Kelvedon Hatch Nuclear Bunker - History and Facts | History Hit

Kelvedon Hatch Nuclear Bunker

Brentwood, England, United Kingdom

The Kelvedon Hatch Nuclear Bunker is an enormous, three-storey, Cold War-era subterranean shelter and operations centre in Brentwood, Essex. It was constructed in 1952.

Lily Johnson

02 Jun 2021
Image Credit: Shutterstock

About Kelvedon Hatch Nuclear Bunker

The Kelvedon Hatch Nuclear Bunker is an enormous Cold War-era subterranean shelter and former operations centre in Brentwood, Essex.

Kelvedon Hatch Nuclear Bunker history

In 1952, the spectre of the Cold War loomed ever-more menacingly over Britain. With Europe already firmly divided into two hostile and ideologically opposed camps, and with the Korean War raging in East Asia, the nuclear arms race became increasingly frenetic. In October 1952, Britain became the third country to test successfully an independently developed nuclear bomb after strategically and ideologically aligning itself with the United States.

It was against this terrifying backdrop that construction work began on the Kelvedon Hatch Secret Nuclear Bunker. The subterranean space, just 25 miles northeast of London, was first used as an RAF ROTOR station. ROTOR, a project initiated by the British Government in the early 1950s, was a complex air defence radar system which sought to repel potential attacks from Soviet bombers. The bunker then briefly became a Regional Seat of Government (RSG), before finally being turned into Essex’s Regional Government Headquarters (RGHQ).

The Kelvedon Hatch bunker was designed to house up to 600 civilian and military personnel, including the Prime Minister and other high-ranking cabinet officials. In the event of a nuclear attack, the centre’s tasks would have consisted of supplying protection to nearby Ministry of Defence workers, coordinating the survival of the local population, and continuing the operations of the government.

In 1992, following the collapse of the Soviet bloc and the geostrategic realignment of Europe, Kelvedon Hatch nuclear bunker was decommissioned. The local Parish family, whose land had been requisitioned by the state in the 1950s in order to construct the site, bought the fields back from the Government.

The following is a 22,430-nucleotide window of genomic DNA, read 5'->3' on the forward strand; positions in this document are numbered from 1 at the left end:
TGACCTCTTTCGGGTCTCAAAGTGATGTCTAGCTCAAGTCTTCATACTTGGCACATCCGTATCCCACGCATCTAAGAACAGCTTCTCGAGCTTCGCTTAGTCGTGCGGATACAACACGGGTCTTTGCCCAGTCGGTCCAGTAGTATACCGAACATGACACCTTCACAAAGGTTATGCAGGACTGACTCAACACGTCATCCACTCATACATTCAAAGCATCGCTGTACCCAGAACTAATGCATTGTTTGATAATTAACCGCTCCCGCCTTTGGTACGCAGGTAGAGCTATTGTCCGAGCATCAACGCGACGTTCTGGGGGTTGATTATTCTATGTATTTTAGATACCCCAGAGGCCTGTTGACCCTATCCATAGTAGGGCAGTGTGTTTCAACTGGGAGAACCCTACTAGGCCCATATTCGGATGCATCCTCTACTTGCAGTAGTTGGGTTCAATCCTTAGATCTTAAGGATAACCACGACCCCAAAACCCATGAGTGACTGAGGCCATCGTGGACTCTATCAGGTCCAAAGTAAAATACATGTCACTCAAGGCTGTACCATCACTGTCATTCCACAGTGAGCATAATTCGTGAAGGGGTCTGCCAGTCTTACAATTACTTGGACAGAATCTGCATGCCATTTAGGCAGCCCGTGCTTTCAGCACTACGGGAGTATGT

Kelvedon Hatch Nuclear Bunker today

Today the Kelvedon Hatch Nuclear Bunker has been converted into a fascinating, privately owned museum, with three-stories measuring 27,000 square feet and extending 100 metres below ground level and walls made of ten-foot-thick concrete reinforced by tungsten rods.

The structure contains roughly 80 tons of genuine Cold War-period equipment, including original plotting boards, telecommunications apparatus, and 1980s-era computer equipment. It is also replete with its own BBC studio, office space, living quarters, kitchen and medical room, as well as a canteen, where refreshments are served to modern-day visitors.

It is an ideal site for those looking to explore Britain’s fascinating Cold War history, and offers visitors a glimpse into one of the globe’s most volatile periods.

Getting to Kelvedon Hatch Nuclear Bunker

Kelvedon Hatch Nuclear Bunker is located in Brentwood, Essex and can be reached via the M11 and M25. From the M11 take the A414 to Ongar, then take the A128 to Brentwood, and from the M25 interchange with the A12, Junction 28, take the A1023 to Brentwood then take the A128 to Ongar.

The nearest train stations are Brentwood and Shenfield and the nearest Underground stations are Debden, Theydon Bois, and Epping, which are all around a 7 mile taxi journey to the site.

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